Following on, its probably best not to check in any intermediate files -- its too easy for an unsuspecting dev to change them, and then wonder what's going on when the intermediate file has been regenerated. A good example of this is not to include makefiles or VS Project files in a repo if you are using CMake. In fact, disallow those file types from the repository as described above. This can be seen as an extension of the "DRY" principle (Don't Repeat Yourself) -- its good for databases, its good for code, and it turns out that its good for repositories too (which are basically databases of code).

An argument can be made for keeping the code/build and art repositories as separate entities. Artists and programmers tend to work quite differently, so it should be no surprise that they may not be served well by a single tool -- imagine teaching your art team how to use GIT, or shackling your code team to some fancy GUI-based VCS. Also many of the typical text-focused VCSs don't deal well with binary files like sounds or images, or don't provide/integrate with additional tooling (such as visual diff programs). Another argument, is that art seems to be holding, at least for now, to the old checkout-modify-checkin model, while many coders now prefer the more-modern, decentralized workflows made possible by DVCSs such as Git, Mercurial, Bazaar, Fossil and others. Using this separated setup, you would have a 3-part build -- one part builds the tools and executables, another builds the finalized art assets from the source assets ("cooks" them), and another sucks up all those files to create the disc-image or installer package.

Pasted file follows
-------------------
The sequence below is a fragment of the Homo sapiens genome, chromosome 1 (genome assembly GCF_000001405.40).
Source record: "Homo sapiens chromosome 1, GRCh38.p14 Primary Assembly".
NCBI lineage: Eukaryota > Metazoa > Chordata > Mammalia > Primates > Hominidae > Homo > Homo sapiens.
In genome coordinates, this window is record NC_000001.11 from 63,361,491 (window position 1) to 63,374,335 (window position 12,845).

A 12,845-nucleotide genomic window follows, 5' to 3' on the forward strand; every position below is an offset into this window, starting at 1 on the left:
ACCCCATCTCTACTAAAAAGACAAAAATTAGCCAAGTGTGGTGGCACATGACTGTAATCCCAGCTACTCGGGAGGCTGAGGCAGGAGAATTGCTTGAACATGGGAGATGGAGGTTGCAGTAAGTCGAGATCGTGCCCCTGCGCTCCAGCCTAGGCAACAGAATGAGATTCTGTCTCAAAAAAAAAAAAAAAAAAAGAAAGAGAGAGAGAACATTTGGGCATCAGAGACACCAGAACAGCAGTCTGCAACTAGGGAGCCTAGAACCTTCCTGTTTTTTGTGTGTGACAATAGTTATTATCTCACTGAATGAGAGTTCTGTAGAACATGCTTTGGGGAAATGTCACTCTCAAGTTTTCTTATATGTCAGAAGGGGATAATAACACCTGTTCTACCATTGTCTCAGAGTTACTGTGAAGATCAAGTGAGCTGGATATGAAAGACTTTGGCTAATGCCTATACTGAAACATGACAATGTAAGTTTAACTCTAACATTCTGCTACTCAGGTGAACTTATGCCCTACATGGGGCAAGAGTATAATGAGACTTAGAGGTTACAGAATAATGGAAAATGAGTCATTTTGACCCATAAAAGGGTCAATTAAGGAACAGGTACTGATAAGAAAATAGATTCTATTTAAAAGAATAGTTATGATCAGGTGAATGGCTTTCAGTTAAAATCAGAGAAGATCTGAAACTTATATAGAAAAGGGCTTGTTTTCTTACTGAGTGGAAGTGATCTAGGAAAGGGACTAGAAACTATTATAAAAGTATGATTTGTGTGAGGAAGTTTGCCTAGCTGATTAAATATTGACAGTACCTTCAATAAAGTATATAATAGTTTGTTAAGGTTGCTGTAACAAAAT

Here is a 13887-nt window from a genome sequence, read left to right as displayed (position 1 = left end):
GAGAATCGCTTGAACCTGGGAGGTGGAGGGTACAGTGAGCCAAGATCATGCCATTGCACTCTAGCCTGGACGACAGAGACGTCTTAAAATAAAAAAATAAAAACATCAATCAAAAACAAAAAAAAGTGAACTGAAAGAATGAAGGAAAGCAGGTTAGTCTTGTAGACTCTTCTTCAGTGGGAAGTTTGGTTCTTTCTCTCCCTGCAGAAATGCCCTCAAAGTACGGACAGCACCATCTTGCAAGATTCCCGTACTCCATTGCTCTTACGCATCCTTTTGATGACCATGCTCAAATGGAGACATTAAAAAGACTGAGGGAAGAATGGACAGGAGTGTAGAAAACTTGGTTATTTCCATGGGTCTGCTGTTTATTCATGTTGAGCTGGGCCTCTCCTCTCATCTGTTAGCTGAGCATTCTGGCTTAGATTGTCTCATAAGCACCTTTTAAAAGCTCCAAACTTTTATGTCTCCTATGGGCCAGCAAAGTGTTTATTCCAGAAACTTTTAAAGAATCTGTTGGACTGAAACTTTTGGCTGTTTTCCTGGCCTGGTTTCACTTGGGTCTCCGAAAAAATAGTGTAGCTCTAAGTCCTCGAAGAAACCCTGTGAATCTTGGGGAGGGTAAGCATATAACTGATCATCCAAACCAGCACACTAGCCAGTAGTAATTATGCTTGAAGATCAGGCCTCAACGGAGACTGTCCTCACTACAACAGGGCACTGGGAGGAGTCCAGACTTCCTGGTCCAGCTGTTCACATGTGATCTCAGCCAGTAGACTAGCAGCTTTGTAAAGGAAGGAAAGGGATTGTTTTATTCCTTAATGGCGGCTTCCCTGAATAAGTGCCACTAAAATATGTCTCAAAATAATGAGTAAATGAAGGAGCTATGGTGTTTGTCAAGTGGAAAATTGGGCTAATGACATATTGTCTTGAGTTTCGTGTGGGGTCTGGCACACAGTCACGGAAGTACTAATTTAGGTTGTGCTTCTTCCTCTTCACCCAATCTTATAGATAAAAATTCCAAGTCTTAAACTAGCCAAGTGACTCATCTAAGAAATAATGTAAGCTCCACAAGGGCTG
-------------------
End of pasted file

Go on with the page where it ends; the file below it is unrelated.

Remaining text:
A great post, thanks Ravyne. I'd like to ask a few questions:[/font]
[font="arial, verdana, tahoma, sans-serif"] [/font]
[font="arial, verdana, tahoma, sans-serif"] [/font][font="arial, verdana, tahoma, sans-serif"]I have a root folder "E:\Dev\Projects\SSZS". This folder will store the entire project. It has two folders inside it, "project" (the Visual Studio project) and "repository" (the project hosted on SVN). This seems like a nice structure because you don't mess up IDE-specific stuff with the repository stuff. The only problem is that if I run the code below, it can't find the font file because I'm running the application from within a separate folder to the repository folder:[/font]
[font="arial, verdana, tahoma, sans-serif"] [/font]
MyFont.LoadFromFile("gui\\fonts\\arial.ttf", 50);

What is the way around this? Do you keep your IDE project in with the repository files?
Also, is it possible to limit what file extensions the repository (e.g. Google Code) will take? Or will each user have to set it up in their SVN client?

[quote name='simpler' timestamp='1306311262' post='4815486']Should the repository include the boost library if it's used?
I'd normally say yes, because I like to have all the project dependencies in there, so you can just check out the repo and build on any PC.

...but boost is so insanely huge that depending on your version control software, it can completely slow everything down...
Solutions to this that I've seen are:
1) Only check in the parts of boost that you're actually using.